India has ascetics who can pull a car with their penises. India also has software engineers whose brains are put to good use by the world’s finest IT firms. There was a time when India built hospitals and universities. Now India builds statues and temples. Slogans had meanings in India until recently when they began to be exasperating echoes of pious wishes. The independence of a nation is nothing more than the independence of its citizens. No nation can be said to be independent if even a fraction of its citizens are facing starvation, injustice, discrimination, and other such evils. No nation can be said to be free if its citizens are labouring under illusions and delusions, superstitions and ignorance, bigotry and sectarianism. Is India really independent today, more than seven decades after our first Prime Minister hoisted the national flag proudly proclaiming to the world our historic tryst with destiny? True, even the first Independence Day wasn’t all that glorious. The fat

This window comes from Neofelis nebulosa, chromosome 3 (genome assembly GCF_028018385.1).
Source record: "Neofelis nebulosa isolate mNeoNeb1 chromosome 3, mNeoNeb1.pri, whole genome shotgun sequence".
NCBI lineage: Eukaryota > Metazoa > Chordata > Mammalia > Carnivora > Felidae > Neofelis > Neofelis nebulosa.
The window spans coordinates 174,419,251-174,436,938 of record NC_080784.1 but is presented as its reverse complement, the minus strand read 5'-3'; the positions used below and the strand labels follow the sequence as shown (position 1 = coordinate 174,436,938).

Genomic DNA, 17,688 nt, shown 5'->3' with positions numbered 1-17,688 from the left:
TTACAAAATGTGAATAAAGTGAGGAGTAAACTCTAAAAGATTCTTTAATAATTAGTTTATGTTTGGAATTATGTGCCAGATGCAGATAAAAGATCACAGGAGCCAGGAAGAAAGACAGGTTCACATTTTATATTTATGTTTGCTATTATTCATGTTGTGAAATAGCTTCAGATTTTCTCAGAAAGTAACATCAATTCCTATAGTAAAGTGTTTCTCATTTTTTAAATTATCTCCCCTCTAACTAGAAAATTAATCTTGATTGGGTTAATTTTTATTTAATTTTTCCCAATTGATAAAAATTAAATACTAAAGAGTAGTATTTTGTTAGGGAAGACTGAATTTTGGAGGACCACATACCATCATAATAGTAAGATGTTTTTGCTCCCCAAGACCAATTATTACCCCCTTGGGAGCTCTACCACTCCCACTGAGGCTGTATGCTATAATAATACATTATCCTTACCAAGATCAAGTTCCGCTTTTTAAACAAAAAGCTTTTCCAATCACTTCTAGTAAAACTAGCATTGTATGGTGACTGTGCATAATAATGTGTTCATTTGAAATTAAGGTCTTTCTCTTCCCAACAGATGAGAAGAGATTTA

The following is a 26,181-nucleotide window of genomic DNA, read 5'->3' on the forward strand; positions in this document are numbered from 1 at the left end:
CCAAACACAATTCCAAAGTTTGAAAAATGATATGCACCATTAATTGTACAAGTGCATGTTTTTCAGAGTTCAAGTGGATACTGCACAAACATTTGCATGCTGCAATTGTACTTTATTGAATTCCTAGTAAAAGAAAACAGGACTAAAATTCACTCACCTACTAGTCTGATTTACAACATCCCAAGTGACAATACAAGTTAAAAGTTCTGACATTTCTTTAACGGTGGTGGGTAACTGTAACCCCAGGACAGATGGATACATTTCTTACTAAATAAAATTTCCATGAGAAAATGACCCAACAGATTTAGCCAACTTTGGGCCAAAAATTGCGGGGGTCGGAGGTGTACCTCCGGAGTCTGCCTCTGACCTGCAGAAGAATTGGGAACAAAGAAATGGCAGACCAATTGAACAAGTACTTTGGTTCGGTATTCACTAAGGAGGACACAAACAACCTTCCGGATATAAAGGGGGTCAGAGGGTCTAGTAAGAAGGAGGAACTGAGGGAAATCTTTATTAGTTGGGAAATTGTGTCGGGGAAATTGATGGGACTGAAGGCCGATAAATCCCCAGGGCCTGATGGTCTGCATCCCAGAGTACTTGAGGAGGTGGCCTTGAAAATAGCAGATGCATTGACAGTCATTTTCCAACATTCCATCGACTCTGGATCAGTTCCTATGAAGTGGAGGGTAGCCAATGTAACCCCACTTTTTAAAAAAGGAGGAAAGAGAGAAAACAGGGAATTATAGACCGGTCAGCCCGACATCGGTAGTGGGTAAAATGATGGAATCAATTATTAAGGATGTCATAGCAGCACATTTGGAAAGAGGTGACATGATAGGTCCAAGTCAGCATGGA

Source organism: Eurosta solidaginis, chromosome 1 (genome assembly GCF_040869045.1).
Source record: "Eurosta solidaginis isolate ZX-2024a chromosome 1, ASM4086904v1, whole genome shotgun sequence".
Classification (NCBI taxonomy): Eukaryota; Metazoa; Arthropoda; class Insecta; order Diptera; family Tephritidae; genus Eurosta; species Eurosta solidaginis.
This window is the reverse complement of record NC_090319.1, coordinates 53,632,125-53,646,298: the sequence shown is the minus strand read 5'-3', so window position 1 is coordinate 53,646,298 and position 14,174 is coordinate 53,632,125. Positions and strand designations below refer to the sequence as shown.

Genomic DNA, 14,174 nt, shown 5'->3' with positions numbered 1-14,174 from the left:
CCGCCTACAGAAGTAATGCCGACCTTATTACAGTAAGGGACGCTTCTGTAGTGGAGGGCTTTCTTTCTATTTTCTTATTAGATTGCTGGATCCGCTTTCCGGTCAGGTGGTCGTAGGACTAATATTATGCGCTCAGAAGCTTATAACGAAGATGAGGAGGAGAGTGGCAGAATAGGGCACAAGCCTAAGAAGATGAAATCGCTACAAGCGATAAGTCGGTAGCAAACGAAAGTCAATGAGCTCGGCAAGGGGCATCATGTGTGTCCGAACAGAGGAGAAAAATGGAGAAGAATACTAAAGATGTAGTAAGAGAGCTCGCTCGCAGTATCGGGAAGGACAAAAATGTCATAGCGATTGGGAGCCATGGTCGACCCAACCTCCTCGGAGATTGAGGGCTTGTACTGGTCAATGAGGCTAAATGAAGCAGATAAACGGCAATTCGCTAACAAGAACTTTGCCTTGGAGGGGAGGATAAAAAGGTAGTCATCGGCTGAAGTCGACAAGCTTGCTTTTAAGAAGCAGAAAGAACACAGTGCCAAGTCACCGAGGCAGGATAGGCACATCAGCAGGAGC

Beyond Covid

  My early morning visitor today Half a year is a pretty long period in the autumn of one’s life. Covid has consumed as much as that at a time when I was contemplating certain substantial changes in my lifestyle. I wanted to do some travelling first of all, some long-distance drives on weekends along with Maggie. That was meant to be my way of making the imminent retirement a smooth transition from the classroom to the cosmos. Ironically, my cosmos shrank to my table with a laptop and the current book. Ironies are inescapable companions throughout life. Blogchatter’s A2Z Challenge kept me blissfully engaged in April and the exercise ended in the creation of a book about books: Great Books for Great Thoughts . This volume is available absolutely free; just a click on the given link is all that it costs you. Online classes have provided me the only meaningful contact with the world from May onwards. The alarming spread of the pandemic prompted me to look at the meaning of suffering

Why I Write